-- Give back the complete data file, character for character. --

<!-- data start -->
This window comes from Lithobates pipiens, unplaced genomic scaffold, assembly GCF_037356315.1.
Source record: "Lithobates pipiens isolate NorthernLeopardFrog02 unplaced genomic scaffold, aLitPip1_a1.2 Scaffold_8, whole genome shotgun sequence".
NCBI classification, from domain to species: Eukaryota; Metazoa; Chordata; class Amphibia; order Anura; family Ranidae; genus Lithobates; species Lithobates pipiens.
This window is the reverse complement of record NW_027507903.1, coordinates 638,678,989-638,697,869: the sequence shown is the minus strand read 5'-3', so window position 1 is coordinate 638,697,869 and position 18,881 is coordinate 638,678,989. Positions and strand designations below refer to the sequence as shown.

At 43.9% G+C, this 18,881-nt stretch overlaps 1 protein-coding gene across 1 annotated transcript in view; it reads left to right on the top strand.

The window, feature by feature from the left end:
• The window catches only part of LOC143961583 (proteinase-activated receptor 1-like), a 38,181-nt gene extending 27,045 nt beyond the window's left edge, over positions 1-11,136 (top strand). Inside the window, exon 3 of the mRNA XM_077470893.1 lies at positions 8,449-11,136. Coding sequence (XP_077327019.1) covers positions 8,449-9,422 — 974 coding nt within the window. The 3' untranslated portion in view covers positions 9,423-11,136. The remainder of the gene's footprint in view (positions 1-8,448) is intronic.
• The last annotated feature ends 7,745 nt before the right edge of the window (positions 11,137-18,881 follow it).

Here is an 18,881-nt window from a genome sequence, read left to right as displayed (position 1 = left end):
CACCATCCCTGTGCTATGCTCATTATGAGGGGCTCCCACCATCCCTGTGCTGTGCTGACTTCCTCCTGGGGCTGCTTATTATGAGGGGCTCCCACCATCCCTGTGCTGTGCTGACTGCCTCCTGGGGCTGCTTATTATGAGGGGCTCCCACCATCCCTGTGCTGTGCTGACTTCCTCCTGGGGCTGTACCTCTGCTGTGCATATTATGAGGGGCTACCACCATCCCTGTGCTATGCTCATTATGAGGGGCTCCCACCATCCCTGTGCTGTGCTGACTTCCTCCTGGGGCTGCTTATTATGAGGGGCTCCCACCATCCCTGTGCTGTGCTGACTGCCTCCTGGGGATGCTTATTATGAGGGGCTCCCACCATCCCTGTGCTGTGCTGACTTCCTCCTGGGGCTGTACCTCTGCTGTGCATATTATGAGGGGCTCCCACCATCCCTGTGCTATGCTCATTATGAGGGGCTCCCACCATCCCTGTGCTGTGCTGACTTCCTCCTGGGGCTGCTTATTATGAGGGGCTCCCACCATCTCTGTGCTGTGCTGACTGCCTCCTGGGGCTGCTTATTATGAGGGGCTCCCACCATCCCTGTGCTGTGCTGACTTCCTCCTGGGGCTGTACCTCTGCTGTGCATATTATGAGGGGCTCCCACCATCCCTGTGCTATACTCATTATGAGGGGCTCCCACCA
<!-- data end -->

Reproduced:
This window comes from Lithobates pipiens, unplaced genomic scaffold, assembly GCF_037356315.1.
Source record: "Lithobates pipiens isolate NorthernLeopardFrog02 unplaced genomic scaffold, aLitPip1_a1.2 Scaffold_8, whole genome shotgun sequence".
NCBI classification, from domain to species: Eukaryota; Metazoa; Chordata; class Amphibia; order Anura; family Ranidae; genus Lithobates; species Lithobates pipiens.
This window is the reverse complement of record NW_027507903.1, coordinates 638,678,989-638,697,869: the sequence shown is the minus strand read 5'-3', so window position 1 is coordinate 638,697,869 and position 18,881 is coordinate 638,678,989. Positions and strand designations below refer to the sequence as shown.

At 43.9% G+C, this 18,881-nt stretch overlaps 1 protein-coding gene across 1 annotated transcript in view; it reads left to right on the top strand.

The window, feature by feature from the left end:
• The window catches only part of LOC143961583 (proteinase-activated receptor 1-like), a 38,181-nt gene extending 27,045 nt beyond the window's left edge, over positions 1-11,136 (top strand). Inside the window, exon 3 of the mRNA XM_077470893.1 lies at positions 8,449-11,136. Coding sequence (XP_077327019.1) covers positions 8,449-9,422 — 974 coding nt within the window. The 3' untranslated portion in view covers positions 9,423-11,136. The remainder of the gene's footprint in view (positions 1-8,448) is intronic.
• The last annotated feature ends 7,745 nt before the right edge of the window (positions 11,137-18,881 follow it).

Here is an 18,881-nt window from a genome sequence, read left to right as displayed (position 1 = left end):
CACCATCCCTGTGCTATGCTCATTATGAGGGGCTCCCACCATCCCTGTGCTGTGCTGACTTCCTCCTGGGGCTGCTTATTATGAGGGGCTCCCACCATCCCTGTGCTGTGCTGACTGCCTCCTGGGGCTGCTTATTATGAGGGGCTCCCACCATCCCTGTGCTGTGCTGACTTCCTCCTGGGGCTGTACCTCTGCTGTGCATATTATGAGGGGCTACCACCATCCCTGTGCTATGCTCATTATGAGGGGCTCCCACCATCCCTGTGCTGTGCTGACTTCCTCCTGGGGCTGCTTATTATGAGGGGCTCCCACCATCCCTGTGCTGTGCTGACTGCCTCCTGGGGATGCTTATTATGAGGGGCTCCCACCATCCCTGTGCTGTGCTGACTTCCTCCTGGGGCTGTACCTCTGCTGTGCATATTATGAGGGGCTCCCACCATCCCTGTGCTATGCTCATTATGAGGGGCTCCCACCATCCCTGTGCTGTGCTGACTTCCTCCTGGGGCTGCTTATTATGAGGGGCTCCCACCATCTCTGTGCTGTGCTGACTGCCTCCTGGGGCTGCTTATTATGAGGGGCTCCCACCATCCCTGTGCTGTGCTGACTTCCTCCTGGGGCTGTACCTCTGCTGTGCATATTATGAGGGGCTCCCACCATCCCTGTGCTATACTCATTATGAGGGGCTCCCACCA